Human Rights and the Military – Wellington, NZ

Human Rights and the Military; A duty to protect? is an international conference organised by the Armed Forces Law Association of New Zealand in conjunction with the School of Law, University of Canterbury, New Zealand, Wellington, New Zealand, 28 – 30 August 2009. The call for papers deadline is March 27, 2009.

Call For Papers

The traditional role of the military as a combat force responsible for the waging and winning of wars has changed significantly since World War II. Since the end of World War II defence forces have faced a list of ever diversifying obligations as illustrated through the imposition of tasks such as peacekeeping, the maintenance of civil order, domestic policing, the building of the rule of law, and reconstructing war torn and climate ravaged regions. This diversification of military roles has combined with the rise of the internet, an almost omnipresent media and a growing public intolerance of casualties of war, to subject defence forces to an unprecedented level of scrutiny. This diverse array of challenges has meant that military forces are now heavily reliant upon the advice of their lawyers. The influence of human rights over both the day to day management and deployment of military forces has and continues to be, a significant influence in the evolution of military operations. Ensuring the maintenance of both primary and secondary rights plays an important role in determining the deployment and training of military personnel. From the deployment of military forces in combat zones, to fulfilling peacekeeping roles and rebuilding communities, all military personnel must be cognisant of their human rights obligations under both international and domestic law.

However, the reach of human rights does not end there. Commanders must also be aware of their human rights obligations when managing military forces. Military discipline, while so important for the effective and efficient operation of any defence force, has also adapted to conform with modern notions of human rights protection. Canada, the United Kingdom, Australia, South Africa and New Zealand have all reviewed their systems of military discipline to ensure greater consistency with human rights norms. But under what circumstances can such rights be limited? Does not the very nature of military deployment require the curtailment of human rights both for defence force personnel and those who are the object of military force, protection or reconstruction?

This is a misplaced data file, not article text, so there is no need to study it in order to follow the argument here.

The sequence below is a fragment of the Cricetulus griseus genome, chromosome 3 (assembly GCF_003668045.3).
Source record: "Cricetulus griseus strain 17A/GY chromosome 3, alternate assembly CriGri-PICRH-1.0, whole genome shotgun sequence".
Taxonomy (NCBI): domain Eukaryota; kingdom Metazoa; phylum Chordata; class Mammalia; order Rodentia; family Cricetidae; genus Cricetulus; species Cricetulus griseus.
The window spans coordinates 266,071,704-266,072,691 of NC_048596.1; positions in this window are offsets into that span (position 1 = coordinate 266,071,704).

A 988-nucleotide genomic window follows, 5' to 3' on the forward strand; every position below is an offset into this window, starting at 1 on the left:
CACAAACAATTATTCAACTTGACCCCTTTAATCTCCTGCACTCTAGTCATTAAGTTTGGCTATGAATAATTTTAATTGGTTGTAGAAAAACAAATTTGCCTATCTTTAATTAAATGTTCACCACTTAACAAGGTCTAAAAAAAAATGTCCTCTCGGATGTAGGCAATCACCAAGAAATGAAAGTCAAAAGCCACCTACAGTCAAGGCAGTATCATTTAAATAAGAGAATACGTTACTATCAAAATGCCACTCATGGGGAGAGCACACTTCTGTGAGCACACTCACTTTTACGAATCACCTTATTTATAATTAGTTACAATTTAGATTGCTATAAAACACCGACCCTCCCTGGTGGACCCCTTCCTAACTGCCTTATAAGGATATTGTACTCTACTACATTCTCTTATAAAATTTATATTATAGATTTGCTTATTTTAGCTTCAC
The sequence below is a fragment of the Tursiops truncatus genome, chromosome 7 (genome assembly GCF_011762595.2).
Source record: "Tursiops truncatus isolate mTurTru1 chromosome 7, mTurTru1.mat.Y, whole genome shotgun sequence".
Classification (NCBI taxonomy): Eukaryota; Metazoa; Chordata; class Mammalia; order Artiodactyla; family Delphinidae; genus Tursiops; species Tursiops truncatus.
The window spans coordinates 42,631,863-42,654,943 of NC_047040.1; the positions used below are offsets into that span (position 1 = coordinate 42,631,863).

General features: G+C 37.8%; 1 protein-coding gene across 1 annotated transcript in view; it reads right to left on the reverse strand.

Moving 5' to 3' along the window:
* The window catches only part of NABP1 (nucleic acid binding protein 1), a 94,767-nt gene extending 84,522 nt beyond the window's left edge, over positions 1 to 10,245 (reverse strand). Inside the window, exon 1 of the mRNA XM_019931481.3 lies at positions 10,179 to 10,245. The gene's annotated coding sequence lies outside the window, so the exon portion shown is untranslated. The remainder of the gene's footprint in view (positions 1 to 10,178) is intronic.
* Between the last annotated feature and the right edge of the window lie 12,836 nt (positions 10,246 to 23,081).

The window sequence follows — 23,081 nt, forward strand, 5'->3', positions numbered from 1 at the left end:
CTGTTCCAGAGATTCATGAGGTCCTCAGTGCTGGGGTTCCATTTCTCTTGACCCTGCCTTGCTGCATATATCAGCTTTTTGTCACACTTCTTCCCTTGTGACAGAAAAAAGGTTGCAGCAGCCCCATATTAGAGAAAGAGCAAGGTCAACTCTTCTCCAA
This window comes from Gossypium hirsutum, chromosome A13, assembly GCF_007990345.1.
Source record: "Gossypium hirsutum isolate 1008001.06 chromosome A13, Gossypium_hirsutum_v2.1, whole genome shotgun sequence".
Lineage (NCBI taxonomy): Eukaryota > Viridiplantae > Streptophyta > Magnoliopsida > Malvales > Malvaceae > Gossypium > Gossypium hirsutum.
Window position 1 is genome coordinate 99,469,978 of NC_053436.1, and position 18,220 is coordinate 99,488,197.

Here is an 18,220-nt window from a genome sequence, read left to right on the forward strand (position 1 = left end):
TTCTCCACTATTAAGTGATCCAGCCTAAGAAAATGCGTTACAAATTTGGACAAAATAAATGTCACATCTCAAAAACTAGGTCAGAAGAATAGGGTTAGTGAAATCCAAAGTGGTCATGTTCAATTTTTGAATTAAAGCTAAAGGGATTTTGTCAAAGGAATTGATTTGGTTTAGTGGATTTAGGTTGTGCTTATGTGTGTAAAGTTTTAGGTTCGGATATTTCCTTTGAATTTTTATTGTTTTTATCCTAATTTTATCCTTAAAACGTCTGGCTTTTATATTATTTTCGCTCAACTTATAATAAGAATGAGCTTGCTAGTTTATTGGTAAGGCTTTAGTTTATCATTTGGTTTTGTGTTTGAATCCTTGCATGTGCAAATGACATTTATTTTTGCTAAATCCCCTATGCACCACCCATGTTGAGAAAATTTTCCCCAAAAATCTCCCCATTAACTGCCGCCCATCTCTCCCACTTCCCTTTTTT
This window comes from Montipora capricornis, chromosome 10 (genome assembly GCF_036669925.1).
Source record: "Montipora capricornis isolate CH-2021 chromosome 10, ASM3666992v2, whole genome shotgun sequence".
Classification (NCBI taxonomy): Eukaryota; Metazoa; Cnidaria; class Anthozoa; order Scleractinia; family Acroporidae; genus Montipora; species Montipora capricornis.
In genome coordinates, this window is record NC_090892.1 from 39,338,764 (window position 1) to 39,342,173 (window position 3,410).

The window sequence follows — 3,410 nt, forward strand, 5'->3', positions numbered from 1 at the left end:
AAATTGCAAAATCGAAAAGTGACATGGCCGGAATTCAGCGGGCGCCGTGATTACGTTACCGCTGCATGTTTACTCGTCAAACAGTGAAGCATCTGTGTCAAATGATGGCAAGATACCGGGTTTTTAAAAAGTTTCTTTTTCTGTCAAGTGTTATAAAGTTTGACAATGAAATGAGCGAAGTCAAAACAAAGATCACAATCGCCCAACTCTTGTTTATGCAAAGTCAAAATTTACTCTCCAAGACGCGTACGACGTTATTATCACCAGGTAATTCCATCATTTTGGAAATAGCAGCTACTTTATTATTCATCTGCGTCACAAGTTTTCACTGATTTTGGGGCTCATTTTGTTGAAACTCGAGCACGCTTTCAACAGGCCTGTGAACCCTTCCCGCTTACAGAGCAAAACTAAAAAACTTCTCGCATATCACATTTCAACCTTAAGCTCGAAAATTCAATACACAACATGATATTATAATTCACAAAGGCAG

In the context of modern militaries what human rights obligations arise? And how should military forces deal with human rights? Such issues include the thematic and institutional problems of

• The structure and role of the Military: the protection of human rights or their abrogation?;
• The Military as Enforcers of human rights;
• The Laws of Armed Conflict and their role in protecting human rights;
• Protecting and ensuring secondary rights;
• States of emergency and reasonable limits on human rights;
• The application of domestic versus international human rights norms;
• Military discipline, soldiers as human beings.

The conference will seek to approach these issues from a legal perspective and, as such, will have two main focal areas:

The maintenance of military forces;

The deployment of military forces.

While predominately focusing on the legal aspects of human rights and the military we are interested in contributions from any of the full range of disciplines within the human and social sciences that bear on this topic.

Key Dates
Papers will be selected on the basis of an abstract of no more than 250 words.?  Abstracts should be submitted by email to the Conference Convenor, Dr Chris Gallavin at chris.gallavin [at] by 27 March 2009. All enquiries should be directed to:

Dr Chris Gallavin
Senior Lecturer in Law
School of Law,
University of Canterbury
New Zealand
Further information will soon be available at the conference website

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